ATLANTA, GA – When you think of the Atlanta area, women’s rugby probably isn’t the first thing to come to mind. With a wide array of sports options ranging from soccer to basketball to baseball, one might not think to stop by to watch a women’s club playing in Kennesaw. The Atlanta 2.0 Selects are trying to change that.
Founding members Amanda Lam, now president, and Jacque Alford, now player representative, both started their rugby careers at Kennesaw State University, a college that’s seen its fair share of club rugby rosters. There, they found a sense of community and family as they played through their college years, a feeling that unfortunately became fleeting as they entered adult clubs after graduation. After hanging up their boots for a minute, they decided they wanted to give it a try one more time, but this time, they wanted something different.
Thus, the Atlanta 2.0 Selects were born. The initial founding in October 2022 was meager compared to the journey about to unfold, but, even in the first few weeks, Lam and Alford both knew they had something special. They focused less on playing perfectly, and rather, spent their time centering in on growing the game. Taking the KSUWRFC family-feel values to a whole new level, they soon found themselves with overflowing numbers at practices. At one tournament, even, they rostered three teams to compete.
That pride would only be magnified as in July, less than a year after the club’s founding, the Selects found themselves qualifying for the USA Club 7s National Tournament. Let’s back up a little though. At the beginning of the summer, the Selects were even hesitant to try their luck at a Premier tournament, but ultimately decided to put their team to the test. They realized that weekend they worked well together, lighting a fire within the team that carried on into the next tournament, then the next, then the one after that. Folks were putting their boots back on just to play with them, and a team of 90% D2 athletes who had not played since their college days made their way into qualification.
The emotions? Shock, joy, and fear, all rolled into one. This was a team of firsts. Athletes’ first time playing 7s, teammates’ first time at a national tournament of any level, and, just as a reminder, this was their first season as a team at all. Qualifying for Nationals bridged everything they had been working towards, with players from all different backgrounds, colleges, and levels working together for their common goal.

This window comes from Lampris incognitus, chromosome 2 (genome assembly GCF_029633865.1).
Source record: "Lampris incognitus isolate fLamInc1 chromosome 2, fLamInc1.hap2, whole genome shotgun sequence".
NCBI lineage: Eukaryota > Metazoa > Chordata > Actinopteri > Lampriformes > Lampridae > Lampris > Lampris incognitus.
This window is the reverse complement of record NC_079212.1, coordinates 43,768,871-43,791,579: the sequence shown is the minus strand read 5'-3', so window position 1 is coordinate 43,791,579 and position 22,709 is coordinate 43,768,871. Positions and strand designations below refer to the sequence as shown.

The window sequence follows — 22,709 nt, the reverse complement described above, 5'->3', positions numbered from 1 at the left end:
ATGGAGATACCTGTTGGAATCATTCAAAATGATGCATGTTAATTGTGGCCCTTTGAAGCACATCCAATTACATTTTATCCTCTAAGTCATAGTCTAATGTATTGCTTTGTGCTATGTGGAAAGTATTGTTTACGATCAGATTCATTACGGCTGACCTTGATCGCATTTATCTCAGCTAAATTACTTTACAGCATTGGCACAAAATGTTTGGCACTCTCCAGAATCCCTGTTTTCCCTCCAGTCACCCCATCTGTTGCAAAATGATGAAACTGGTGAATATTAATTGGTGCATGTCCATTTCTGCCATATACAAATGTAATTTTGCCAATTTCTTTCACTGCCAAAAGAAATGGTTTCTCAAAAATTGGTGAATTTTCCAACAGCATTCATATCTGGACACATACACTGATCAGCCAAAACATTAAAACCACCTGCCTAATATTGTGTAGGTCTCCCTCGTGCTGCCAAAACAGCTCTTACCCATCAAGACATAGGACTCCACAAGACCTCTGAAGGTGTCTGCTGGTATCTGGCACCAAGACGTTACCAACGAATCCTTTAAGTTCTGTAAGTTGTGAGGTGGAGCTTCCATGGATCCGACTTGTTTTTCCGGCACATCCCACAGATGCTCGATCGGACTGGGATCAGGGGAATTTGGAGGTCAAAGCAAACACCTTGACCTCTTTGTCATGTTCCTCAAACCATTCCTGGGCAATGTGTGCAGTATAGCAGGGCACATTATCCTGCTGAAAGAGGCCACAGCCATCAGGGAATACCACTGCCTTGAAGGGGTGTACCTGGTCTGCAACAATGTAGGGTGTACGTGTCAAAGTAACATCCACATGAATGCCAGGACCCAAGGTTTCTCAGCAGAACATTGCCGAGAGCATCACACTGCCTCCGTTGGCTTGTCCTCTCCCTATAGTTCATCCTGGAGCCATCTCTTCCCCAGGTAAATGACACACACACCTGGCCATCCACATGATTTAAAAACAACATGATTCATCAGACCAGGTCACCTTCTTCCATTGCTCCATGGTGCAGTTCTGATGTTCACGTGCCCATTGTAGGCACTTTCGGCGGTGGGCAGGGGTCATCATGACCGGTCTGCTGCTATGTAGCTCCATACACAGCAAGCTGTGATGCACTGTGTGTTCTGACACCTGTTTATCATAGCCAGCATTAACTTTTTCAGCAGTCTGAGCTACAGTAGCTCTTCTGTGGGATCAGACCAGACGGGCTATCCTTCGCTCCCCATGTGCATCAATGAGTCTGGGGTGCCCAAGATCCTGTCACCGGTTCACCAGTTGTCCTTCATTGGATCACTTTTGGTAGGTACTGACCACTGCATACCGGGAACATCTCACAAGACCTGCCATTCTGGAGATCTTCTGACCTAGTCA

Unfortunately, the result of Nationals wasn’t exactly what the team wanted. With two losses (although by close scores) the Selects learned they had even more growing to do. That didn’t hinder Lam and Alford’s positivity, though, as they reiterated that this was simply a stepping stone. The tournament helped them learn and grow as a team, teaching them to work together in ways they hadn’t realized before. Despite being down, the Selects never gave up. They followed the culture they had been promoting the entire summer, one of growth and resilience, and, when things got tough, they kept fighting.
So, what’s next for the Atlanta 2.0 Selects? Well, according to Lam and Alford, its all about the building. At the time of this interview, they had just completed their first week of 15s, and, overall, were hopeful about the future of the team. Their focus for now is on recruitment and growth, which they’re succeeding at by emulating the family they had back at KSU. This is a team that has a genuine love for community and ruggers alike, and they aren’t afraid to show it. Alford even mentioned that, “What [they]’re hoping to do is make it more than a rugby program; make it more like a mentorship program.”
Overall, the Selects are here to stay. This fall, they’ll be playing in the D2 Matrix for CGRU. They’re building a legacy that will last far beyond them and building a community both on and off the field for anyone interested in the great game of rugby. I have a feeling this won’t be the last time we see Atlanta 2.0 at Nationals, nor will it be the last time we talk about their impact on the game.